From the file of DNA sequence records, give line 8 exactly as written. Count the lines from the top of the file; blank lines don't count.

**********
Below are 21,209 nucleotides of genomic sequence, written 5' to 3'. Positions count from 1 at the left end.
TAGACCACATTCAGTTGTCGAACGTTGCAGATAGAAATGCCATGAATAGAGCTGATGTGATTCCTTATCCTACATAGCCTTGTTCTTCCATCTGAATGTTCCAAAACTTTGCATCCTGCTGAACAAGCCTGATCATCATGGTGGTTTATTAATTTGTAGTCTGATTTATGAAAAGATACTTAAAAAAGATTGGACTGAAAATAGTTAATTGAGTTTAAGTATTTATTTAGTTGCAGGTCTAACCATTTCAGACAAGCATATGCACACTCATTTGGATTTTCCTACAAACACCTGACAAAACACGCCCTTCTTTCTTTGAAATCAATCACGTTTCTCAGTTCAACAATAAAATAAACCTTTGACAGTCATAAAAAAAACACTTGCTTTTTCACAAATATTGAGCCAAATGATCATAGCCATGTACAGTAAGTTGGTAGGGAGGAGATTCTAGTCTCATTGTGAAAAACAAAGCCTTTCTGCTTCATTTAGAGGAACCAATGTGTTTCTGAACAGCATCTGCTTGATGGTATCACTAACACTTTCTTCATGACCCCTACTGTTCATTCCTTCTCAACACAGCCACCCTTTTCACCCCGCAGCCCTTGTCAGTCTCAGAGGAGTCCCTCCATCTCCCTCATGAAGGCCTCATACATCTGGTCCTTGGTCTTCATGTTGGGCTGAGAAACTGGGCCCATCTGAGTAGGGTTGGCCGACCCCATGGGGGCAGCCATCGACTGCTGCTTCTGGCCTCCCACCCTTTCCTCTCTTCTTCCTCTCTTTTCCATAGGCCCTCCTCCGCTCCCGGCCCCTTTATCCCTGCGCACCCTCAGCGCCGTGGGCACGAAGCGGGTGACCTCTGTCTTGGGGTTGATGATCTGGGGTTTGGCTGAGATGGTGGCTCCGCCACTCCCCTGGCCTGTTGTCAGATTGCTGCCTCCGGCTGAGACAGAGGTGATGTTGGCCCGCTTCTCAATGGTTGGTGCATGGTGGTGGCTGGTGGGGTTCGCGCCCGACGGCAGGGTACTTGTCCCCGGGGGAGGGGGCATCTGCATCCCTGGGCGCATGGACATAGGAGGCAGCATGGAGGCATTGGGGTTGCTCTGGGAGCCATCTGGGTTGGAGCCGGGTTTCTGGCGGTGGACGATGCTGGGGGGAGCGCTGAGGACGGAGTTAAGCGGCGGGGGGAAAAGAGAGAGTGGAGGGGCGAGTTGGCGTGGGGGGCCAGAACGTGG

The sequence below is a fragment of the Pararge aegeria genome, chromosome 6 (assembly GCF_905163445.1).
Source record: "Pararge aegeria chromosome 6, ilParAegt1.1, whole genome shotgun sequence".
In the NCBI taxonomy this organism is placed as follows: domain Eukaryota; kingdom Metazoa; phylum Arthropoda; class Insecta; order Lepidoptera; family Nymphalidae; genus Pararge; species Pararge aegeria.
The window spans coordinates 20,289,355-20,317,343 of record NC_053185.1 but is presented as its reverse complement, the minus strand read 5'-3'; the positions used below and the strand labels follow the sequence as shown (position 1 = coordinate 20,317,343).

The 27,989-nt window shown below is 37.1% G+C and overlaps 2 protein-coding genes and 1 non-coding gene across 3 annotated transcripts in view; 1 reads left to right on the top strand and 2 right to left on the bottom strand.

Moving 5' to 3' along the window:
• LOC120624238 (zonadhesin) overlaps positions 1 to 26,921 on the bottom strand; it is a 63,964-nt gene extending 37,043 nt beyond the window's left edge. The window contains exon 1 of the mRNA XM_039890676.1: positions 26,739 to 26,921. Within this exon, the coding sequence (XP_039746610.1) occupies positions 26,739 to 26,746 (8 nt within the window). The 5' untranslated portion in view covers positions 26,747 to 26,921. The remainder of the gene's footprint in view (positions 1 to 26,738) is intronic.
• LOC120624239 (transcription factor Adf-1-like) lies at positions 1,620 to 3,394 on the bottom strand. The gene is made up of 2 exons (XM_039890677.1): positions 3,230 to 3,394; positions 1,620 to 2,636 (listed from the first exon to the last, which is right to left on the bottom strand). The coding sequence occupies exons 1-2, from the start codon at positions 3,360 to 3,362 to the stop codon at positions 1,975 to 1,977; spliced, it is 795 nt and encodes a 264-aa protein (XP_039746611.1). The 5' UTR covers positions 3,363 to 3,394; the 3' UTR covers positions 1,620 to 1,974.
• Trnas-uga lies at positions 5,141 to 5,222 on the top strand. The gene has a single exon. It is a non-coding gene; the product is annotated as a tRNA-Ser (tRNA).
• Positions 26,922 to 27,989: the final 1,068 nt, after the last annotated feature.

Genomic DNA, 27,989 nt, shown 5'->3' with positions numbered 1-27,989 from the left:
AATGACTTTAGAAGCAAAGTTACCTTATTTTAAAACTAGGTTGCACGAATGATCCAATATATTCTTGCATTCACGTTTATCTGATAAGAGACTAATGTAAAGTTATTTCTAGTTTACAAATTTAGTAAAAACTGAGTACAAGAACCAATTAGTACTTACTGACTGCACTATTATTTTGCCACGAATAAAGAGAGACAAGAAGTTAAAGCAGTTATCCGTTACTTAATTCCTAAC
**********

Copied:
Moving 5' to 3' along the window: